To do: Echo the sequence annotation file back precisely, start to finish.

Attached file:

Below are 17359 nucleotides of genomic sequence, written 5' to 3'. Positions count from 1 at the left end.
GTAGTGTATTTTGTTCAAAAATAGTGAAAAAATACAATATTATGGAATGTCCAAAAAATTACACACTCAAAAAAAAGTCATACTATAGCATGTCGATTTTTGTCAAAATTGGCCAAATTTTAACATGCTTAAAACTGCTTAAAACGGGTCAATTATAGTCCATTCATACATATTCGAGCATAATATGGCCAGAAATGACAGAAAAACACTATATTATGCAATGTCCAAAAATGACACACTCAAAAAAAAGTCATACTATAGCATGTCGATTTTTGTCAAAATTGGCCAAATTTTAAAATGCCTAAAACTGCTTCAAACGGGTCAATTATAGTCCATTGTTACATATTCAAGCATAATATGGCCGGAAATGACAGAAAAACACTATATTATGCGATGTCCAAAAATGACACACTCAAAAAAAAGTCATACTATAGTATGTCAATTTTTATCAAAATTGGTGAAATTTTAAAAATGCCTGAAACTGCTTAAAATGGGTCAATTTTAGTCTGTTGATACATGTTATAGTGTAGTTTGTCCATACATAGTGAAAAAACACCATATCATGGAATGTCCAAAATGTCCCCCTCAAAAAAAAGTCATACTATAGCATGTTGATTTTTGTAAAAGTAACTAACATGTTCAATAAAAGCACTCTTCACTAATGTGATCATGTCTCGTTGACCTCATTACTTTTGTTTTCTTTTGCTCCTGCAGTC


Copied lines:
Below are 17359 nucleotides of genomic sequence, written 5' to 3'. Positions count from 1 at the left end.
GTAGTGTATTTTGTTCAAAAATAGTGAAAAAATACAATATTATGGAATGTCCAAAAAATTACACACTCAAAAAAAAGTCATACTATAGCATGTCGATTTTTGTCAAAATTGGCCAAATTTTAACATGCTTAAAACTGCTTAAAACGGGTCAATTATAGTCCATTCATACATATTCGAGCATAATATGGCCAGAAATGACAGAAAAACACTATATTATGCAATGTCCAAAAATGACACACTCAAAAAAAAGTCATACTATAGCATGTCGATTTTTGTCAAAATTGGCCAAATTTTAAAATGCCTAAAACTGCTTCAAACGGGTCAATTATAGTCCATTGTTACATATTCAAGCATAATATGGCCGGAAATGACAGAAAAACACTATATTATGCGATGTCCAAAAATGACACACTCAAAAAAAAGTCATACTATAGTATGTCAATTTTTATCAAAATTGGTGAAATTTTAAAAATGCCTGAAACTGCTTAAAATGGGTCAATTTTAGTCTGTTGATACATGTTATAGTGTAGTTTGTCCATACATAGTGAAAAAACACCATATCATGGAATGTCCAAAATGTCCCCCTCAAAAAAAAGTCATACTATAGCATGTTGATTTTTGTAAAAGTAACTAACATGTTCAATAAAAGCACTCTTCACTAATGTGATCATGTCTCGTTGACCTCATTACTTTTGTTTTCTTTTGCTCCTGCAGTC